“tick more slowly,” “Seeking Balance,” and “A Wheelchair named Prudence” by Meg Freer appeared in Issue 23 and can be read here.
What’s the most difficult part of the writing process for you?
Some people write with background music, but ideally I need silence and no one around. My biggest challenge is finding quiet times and places. Knowing when to stop tinkering and also when to end a poem are both difficult for me. I often try to explain and tie things up at the end in a neat package when in fact the poem ended several lines before.
What’s your favorite book published within the last decade?
I can’t pick one, because I like many genres, but I love the way Mitch Albom’s 2015 book The Magic Strings of Frankie Presto brilliantly weaves fact and fiction. One autobiographical book that stands out is Alexandra Risen’s Unearthed: Love, Acceptance, and Other Lessons from an Abandoned Garden (2016), which chronicles family relationships, aging parents, and changes in the natural world. One of my favorite poetry books is Sound of the Ax: Aphorisms and Poems by William Stafford, published in 2014 by his estate. I was lucky enough to grow up in a house where Stafford was an occasional guest (he was one of my parents’ favorite professors at Lewis and Clark College), and his book A Glass Face in the Rain was one of the first books of poetry I owned and is still a treasured book of mine.
We’d love to hear a little more about “tick more slowly”.
I attended a public lecture on gravitational waves, given by Dr. Barish, one of the co-winners (along with Kip Thorne, consultant for the movie Interstellar) of the 2017 Nobel Laureate in Physics. I was able to follow the talk for a while and then Dr. Barish got carried away and got far too technical. So I started writing down random phrases from the talk and the slides, not with the specific intention of creating a poem, but just to keep me from falling asleep. When I looked at the notes later, I decided to take out some words but preserve the order and create something that paid tribute to the scientific achievement. The poem’s title refers to the phenomenon of time dilation, in which clocks close to a black hole will tick more slowly than clocks farther away. I got in touch with Dr. Barish to ask if he would approve my use of fragments of his talk. He was honored and very graciously allowed me to do so.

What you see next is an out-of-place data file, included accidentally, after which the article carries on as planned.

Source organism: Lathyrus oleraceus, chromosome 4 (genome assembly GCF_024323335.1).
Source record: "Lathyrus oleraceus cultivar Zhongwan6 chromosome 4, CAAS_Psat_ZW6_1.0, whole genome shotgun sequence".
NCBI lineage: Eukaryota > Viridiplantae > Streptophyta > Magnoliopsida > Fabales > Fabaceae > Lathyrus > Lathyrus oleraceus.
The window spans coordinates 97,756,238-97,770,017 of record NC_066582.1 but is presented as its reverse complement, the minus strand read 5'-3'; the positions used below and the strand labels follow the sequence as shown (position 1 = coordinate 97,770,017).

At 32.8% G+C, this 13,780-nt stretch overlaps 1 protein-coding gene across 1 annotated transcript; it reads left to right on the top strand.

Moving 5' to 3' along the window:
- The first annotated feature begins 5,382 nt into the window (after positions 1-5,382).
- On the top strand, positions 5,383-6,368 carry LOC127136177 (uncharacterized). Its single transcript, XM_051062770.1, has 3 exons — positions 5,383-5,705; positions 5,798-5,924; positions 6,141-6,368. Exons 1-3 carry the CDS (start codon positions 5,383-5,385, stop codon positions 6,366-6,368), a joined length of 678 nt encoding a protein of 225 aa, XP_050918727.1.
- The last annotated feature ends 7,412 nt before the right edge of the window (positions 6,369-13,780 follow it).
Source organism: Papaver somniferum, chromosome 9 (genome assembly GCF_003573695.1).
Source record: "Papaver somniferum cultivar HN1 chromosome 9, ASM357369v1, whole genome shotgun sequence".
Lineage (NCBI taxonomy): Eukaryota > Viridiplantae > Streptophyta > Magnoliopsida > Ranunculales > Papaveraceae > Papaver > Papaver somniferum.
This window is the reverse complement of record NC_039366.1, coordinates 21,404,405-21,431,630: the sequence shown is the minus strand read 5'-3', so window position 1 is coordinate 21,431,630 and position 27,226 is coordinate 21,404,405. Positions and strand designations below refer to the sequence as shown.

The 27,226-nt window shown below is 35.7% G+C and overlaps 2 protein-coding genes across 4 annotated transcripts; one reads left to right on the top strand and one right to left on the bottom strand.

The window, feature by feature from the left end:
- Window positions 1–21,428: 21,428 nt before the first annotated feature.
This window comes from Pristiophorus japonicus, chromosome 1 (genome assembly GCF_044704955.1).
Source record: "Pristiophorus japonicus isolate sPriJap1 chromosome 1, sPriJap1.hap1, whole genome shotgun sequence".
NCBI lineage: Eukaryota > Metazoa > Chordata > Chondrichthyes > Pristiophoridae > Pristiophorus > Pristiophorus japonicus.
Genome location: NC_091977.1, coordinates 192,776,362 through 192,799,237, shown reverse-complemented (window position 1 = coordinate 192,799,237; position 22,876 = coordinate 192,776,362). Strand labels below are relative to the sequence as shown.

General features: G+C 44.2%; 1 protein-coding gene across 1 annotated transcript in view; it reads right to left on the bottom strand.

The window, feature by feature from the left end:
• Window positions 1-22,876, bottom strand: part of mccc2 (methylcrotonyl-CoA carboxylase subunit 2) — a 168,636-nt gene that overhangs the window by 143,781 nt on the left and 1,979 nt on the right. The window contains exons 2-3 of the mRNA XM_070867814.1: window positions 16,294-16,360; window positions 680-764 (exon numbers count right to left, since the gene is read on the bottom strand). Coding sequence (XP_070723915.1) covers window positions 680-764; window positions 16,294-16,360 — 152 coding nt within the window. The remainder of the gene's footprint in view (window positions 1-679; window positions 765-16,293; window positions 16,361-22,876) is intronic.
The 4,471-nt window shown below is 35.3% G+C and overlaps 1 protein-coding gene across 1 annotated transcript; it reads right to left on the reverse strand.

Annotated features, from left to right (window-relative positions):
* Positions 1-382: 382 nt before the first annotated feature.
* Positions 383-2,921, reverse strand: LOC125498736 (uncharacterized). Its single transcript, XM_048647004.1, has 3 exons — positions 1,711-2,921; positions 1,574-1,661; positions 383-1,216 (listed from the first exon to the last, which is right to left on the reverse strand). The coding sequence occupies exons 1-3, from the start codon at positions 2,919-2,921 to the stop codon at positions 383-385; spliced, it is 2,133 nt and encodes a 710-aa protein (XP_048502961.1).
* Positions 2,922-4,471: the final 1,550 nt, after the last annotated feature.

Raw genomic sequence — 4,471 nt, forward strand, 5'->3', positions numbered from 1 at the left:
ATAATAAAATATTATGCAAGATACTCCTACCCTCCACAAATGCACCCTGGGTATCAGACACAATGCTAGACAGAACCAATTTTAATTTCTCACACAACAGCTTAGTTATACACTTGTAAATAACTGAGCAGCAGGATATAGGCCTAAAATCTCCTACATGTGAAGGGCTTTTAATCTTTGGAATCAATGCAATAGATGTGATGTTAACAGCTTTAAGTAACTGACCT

If you could have a drink with any living author, who would it be? Why?
I could never pick one living author, but Kingston, Ontario is blessed with a large writing community, and I feel privileged to be able to go out for drinks and talk with many local authors—some famous and some not—and I enjoy every encounter as a learning opportunity.
What are you working on now? What’s next?
I seem to be in the mode of what a writer friend calls “the poetry of place”. I recently finished a set of poems relating to a former mining town, now a ghost town, near where I grew up in Montana. Next up: a poem that came out of a recent trip to New York City; one based on the plants and history of Belle Island here in Kingston; a poem or two based on my experiences in Tbilisi, Republic of Georgia; and possibly a set of poems about the Okefenokee Swamp in the state of Georgia. Montana is never far from my mind, so maybe more poems about growing up there.
Our thanks to Meg for taking the time to answer a few questions and share her work. Read Meg’s poems “tick more slowly,” “Seeking Balance,” and “A Wheelchair named Prudence” here: https://www.sequestrum.org/poetry-from-meg-freer.
Meg Freer grew up in Montana and now lives in Kingston, Ontario, where she teaches piano and enjoys running and photography. She has worked in book publishing, and her writing and photos have won awards both in North America and overseas. Poems and prose have been published in journals such as Young Ravens Literary Review, Ruminate, Eastern Iowa Review, COG and Rat’s Ass Review. In 2017 she won a fellowship and attended the Summer Literary Seminars in Tbilisi, Republic of Georgia.